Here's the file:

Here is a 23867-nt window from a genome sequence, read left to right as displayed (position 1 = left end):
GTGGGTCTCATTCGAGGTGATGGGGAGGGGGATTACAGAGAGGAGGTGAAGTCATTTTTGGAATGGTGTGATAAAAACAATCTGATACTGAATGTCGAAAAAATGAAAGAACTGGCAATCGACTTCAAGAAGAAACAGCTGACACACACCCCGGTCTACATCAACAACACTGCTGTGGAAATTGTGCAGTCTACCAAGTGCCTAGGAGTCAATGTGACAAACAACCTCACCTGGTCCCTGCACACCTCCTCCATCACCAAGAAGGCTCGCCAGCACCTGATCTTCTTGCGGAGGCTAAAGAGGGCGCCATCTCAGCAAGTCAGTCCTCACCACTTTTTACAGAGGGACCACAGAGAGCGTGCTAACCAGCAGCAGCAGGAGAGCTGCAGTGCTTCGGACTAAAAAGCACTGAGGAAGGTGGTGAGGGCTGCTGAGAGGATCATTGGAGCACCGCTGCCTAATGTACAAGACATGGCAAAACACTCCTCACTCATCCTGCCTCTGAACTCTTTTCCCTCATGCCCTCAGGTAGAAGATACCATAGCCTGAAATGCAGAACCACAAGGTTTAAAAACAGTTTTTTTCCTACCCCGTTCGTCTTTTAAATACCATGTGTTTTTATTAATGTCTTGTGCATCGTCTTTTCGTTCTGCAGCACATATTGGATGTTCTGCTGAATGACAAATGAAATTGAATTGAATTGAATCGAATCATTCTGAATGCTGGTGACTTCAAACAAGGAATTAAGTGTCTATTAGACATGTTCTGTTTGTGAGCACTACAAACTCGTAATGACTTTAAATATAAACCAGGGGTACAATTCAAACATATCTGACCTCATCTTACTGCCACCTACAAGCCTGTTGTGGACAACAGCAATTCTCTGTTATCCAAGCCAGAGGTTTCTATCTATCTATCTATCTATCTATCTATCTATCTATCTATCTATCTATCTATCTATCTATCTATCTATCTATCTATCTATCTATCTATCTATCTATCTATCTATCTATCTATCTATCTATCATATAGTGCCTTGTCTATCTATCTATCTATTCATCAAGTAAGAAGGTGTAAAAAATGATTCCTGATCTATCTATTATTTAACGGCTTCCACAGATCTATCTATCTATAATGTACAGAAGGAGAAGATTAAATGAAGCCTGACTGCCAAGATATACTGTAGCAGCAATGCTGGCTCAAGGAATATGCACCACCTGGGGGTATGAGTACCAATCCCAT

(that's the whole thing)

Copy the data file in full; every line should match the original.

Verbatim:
Here is a 23867-nt window from a genome sequence, read left to right as displayed (position 1 = left end):
GTGGGTCTCATTCGAGGTGATGGGGAGGGGGATTACAGAGAGGAGGTGAAGTCATTTTTGGAATGGTGTGATAAAAACAATCTGATACTGAATGTCGAAAAAATGAAAGAACTGGCAATCGACTTCAAGAAGAAACAGCTGACACACACCCCGGTCTACATCAACAACACTGCTGTGGAAATTGTGCAGTCTACCAAGTGCCTAGGAGTCAATGTGACAAACAACCTCACCTGGTCCCTGCACACCTCCTCCATCACCAAGAAGGCTCGCCAGCACCTGATCTTCTTGCGGAGGCTAAAGAGGGCGCCATCTCAGCAAGTCAGTCCTCACCACTTTTTACAGAGGGACCACAGAGAGCGTGCTAACCAGCAGCAGCAGGAGAGCTGCAGTGCTTCGGACTAAAAAGCACTGAGGAAGGTGGTGAGGGCTGCTGAGAGGATCATTGGAGCACCGCTGCCTAATGTACAAGACATGGCAAAACACTCCTCACTCATCCTGCCTCTGAACTCTTTTCCCTCATGCCCTCAGGTAGAAGATACCATAGCCTGAAATGCAGAACCACAAGGTTTAAAAACAGTTTTTTTCCTACCCCGTTCGTCTTTTAAATACCATGTGTTTTTATTAATGTCTTGTGCATCGTCTTTTCGTTCTGCAGCACATATTGGATGTTCTGCTGAATGACAAATGAAATTGAATTGAATTGAATCGAATCATTCTGAATGCTGGTGACTTCAAACAAGGAATTAAGTGTCTATTAGACATGTTCTGTTTGTGAGCACTACAAACTCGTAATGACTTTAAATATAAACCAGGGGTACAATTCAAACATATCTGACCTCATCTTACTGCCACCTACAAGCCTGTTGTGGACAACAGCAATTCTCTGTTATCCAAGCCAGAGGTTTCTATCTATCTATCTATCTATCTATCTATCTATCTATCTATCTATCTATCTATCTATCTATCTATCTATCTATCTATCTATCTATCTATCTATCTATCTATCTATCTATCTATCTATCTATCATATAGTGCCTTGTCTATCTATCTATCTATTCATCAAGTAAGAAGGTGTAAAAAATGATTCCTGATCTATCTATTATTTAACGGCTTCCACAGATCTATCTATCTATAATGTACAGAAGGAGAAGATTAAATGAAGCCTGACTGCCAAGATATACTGTAGCAGCAATGCTGGCTCAAGGAATATGCACCACCTGGGGGTATGAGTACCAATCCCAT